"My BluePrint is Blue!!! I've successfully created a route template using Mike's excellent RS Tools and managed to get terrain contours using HGT files from this website ftp://e0srp01u.ecs.nasa.gov/srtm/versio ... 3/Eurasia/. I'm now trying to experiment by creating a decal to overlay an arial view of the area I wish to recreate (Bangor Station) onto the terrain as a template for track, buildings etc. I'm using Virtual Earth which gives me excellent detail to work with and far superior to Google Earth (http://dev.live.com/virtualearth/sdk/). I took a print screen of the required area and pasted it into PSP. I then created a DDS file etc and managed to convert it to an ACE file. Then I created a decal from this file and seemed to get a successful result. However when I opened RS and my new "route", found my newly created decal and inserted it on the terrain all I got was a BLUE BLUEPRINT!!! I tried the other way of creating a tga file instead of a dds file and this did not work either. Any of you guys out there able to throw any light on this please (as long as it's not blue light that is!!!!)"

Llew Bach :crazyeyes:
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Re: Using DEMs and Google Earth Tutorial

Post by pauls »

Hi,

What option did you use in ToACE when converting your DDS to ACE ??

Regards
Paul
dlljones wrote:I've posted this question under a different topic heading but it seems to have reached a siding so here it is again!
"My BluePrint is Blue!!! I've successfully created a route template using Mike's excellent RS Tools and managed to get terrain contours using HGT files from this website ftp://e0srp01u.ecs.nasa.gov/srtm/versio ... 3/Eurasia/. I'm now trying to experiment by creating a decal to overlay an arial view of the area I wish to recreate (Bangor Station) onto the terrain as a template for track, buildings etc. I'm using Virtual Earth which gives me excellent detail to work with and far superior to Google Earth (http://dev.live.com/virtualearth/sdk/). I took a print screen of the required area and pasted it into PSP. I then created a DDS file etc and managed to convert it to an ACE file. Then I created a decal from this file and seemed to get a successful result. However when I opened RS and my new "route", found my newly created decal and inserted it on the terrain all I got was a BLUE BLUEPRINT!!! I tried the other way of creating a tga file instead of a dds file and this did not work either. Any of you guys out there able to throw any light on this please (as long as it's not blue light that is!!!!)"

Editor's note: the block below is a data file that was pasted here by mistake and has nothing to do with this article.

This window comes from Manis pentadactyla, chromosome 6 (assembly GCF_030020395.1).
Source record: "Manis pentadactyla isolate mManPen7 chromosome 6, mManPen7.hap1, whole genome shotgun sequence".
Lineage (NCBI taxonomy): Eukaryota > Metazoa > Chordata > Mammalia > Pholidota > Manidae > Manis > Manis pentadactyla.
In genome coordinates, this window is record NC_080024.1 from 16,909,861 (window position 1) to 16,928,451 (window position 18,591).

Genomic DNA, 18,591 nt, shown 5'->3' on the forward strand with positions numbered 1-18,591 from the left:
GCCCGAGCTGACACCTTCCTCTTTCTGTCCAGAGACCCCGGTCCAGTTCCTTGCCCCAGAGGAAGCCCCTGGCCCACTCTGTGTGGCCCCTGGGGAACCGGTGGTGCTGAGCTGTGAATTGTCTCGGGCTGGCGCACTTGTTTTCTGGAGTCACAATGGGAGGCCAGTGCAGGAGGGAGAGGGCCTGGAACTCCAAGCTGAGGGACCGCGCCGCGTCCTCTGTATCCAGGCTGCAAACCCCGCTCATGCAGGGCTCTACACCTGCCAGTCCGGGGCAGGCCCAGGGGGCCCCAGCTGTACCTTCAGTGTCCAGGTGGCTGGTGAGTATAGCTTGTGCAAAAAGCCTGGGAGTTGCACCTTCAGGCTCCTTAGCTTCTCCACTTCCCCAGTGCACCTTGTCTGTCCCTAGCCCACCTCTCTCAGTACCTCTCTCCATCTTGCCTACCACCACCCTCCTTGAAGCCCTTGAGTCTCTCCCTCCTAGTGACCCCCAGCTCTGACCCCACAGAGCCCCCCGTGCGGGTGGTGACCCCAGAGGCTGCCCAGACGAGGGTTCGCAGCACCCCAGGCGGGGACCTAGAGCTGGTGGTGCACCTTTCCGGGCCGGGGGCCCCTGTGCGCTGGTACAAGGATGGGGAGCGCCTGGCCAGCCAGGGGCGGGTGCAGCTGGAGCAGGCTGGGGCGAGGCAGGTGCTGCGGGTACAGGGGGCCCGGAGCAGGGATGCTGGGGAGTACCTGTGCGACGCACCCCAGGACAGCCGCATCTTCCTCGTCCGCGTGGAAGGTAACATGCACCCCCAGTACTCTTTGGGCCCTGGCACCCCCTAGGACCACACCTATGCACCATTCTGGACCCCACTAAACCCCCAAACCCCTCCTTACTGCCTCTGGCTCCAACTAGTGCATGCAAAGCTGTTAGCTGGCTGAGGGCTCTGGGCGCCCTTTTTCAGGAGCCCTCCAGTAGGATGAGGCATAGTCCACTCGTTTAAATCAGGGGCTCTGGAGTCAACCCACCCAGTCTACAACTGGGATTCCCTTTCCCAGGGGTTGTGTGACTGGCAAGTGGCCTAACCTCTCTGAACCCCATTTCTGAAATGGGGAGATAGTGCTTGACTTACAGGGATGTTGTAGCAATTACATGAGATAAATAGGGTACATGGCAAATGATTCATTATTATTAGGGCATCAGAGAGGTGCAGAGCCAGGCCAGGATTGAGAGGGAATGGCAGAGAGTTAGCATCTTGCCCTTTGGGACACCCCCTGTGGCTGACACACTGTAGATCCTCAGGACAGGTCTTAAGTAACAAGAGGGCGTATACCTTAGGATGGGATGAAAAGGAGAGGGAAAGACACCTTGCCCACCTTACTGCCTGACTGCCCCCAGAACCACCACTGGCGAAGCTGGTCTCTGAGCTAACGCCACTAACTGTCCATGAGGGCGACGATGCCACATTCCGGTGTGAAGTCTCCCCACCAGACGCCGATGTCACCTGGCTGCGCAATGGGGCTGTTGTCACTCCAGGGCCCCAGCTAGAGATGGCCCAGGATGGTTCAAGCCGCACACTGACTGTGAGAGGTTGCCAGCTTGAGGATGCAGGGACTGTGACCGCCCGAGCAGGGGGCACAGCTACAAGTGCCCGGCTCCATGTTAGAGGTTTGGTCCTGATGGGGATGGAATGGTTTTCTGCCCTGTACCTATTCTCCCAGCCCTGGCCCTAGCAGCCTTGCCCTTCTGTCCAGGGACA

Llew Bach :crazyeyes:
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dlljones
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Re: Using DEMs and Google Earth Tutorial

Post by dlljones »

Hi Paul

Thanks for your reply. I think I've found a workaround that I'm happy with. Last night I looked at all the other ace files for decals and all seemed to be small sizes (around 150 kb). The file I produced however was 3686kb! I decided therefore to try and reduce its size to see if that would make a difference. I saved the image from Virtual Earth as a tga file using PSP and then converted it to an ace file as before with Aceit but this time as an Alpha. This gave me a b&w ace file which I've managed to export as a working decal in RS. Its size is now 1203kb. I don't know if this is the solution to my original problem but it seems to work. All I need to do now (as if I knew what to do!!) is to get the scaling right and I'll be able to start building the station. I gave up the idea of using the DDS format but I see that Alpha channels feature in that too.

The reality is that I'm very much an amateur with such issues but it's nice but sometimes frustrating to learn!!!

Cofion (Welsh for Regards)

Llew Bach :)
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Re: Using DEMs and Google Earth Tutorial

Post by chandramohan »

Google eart does not have excellent coverage of Kent - is there any other program which be better?
From what you are saying you can get the DEM data and overlays for track in a few moments.
It seems so much easier than in MSTS, where you have to do the Route geography extractor.

Thanks
moranb
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Re: Using DEMs and Google Earth Tutorial

Post by moranb »

Re-reading the tutorial, I realize that I missed one important point in the final stage after exporting the decal blueprint to the asset folder. It is necessary to edit the 'length' and 'width' entries to the real 'length' and 'width' represented by the decal in the image BIN file in the asset folder. So, if your original image represented an area 400m by 400m, change the default figure of 20 by 20 to 400 by 400. Otherwise your decal will look more like a postage stamp. The lines to look for are <Width d:type="sFloat32">20.000000</Width> and <Length d:type="sFloat32">20.000000</Length>. These entries are about two thirds of the way down the file. The image Bin file can be edited best with Mike Simpsons RS Tools.

Sorry for any confusion caused.
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Re: Using DEMs and Google Earth Tutorial

Post by pgmetcalf »

Not really anything to do with base mapping but when I check location on google Earth (degrees) and jump to the same location in RS the position is slighlty off. Anyone found a solution to this? Is it something to do with the camera angle in RS?
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Re: Using DEMs and Google Earth Tutorial

Post by moranb »

So far at least, I have not experienced this problem. I am working on the Dublin-Cork mainline and have got as far as Ballybrophy exactly 66.54 miles from Heuston Station (Dublin) which is identical to the actual mileage as indicated in the Quail Railway diagram. The lat. and long. of Ballybrophy is exactly where it is supposed to be in RS and my marker for the station, taken from Google Earth, was less than 50 meters out. It may be a UTM issue.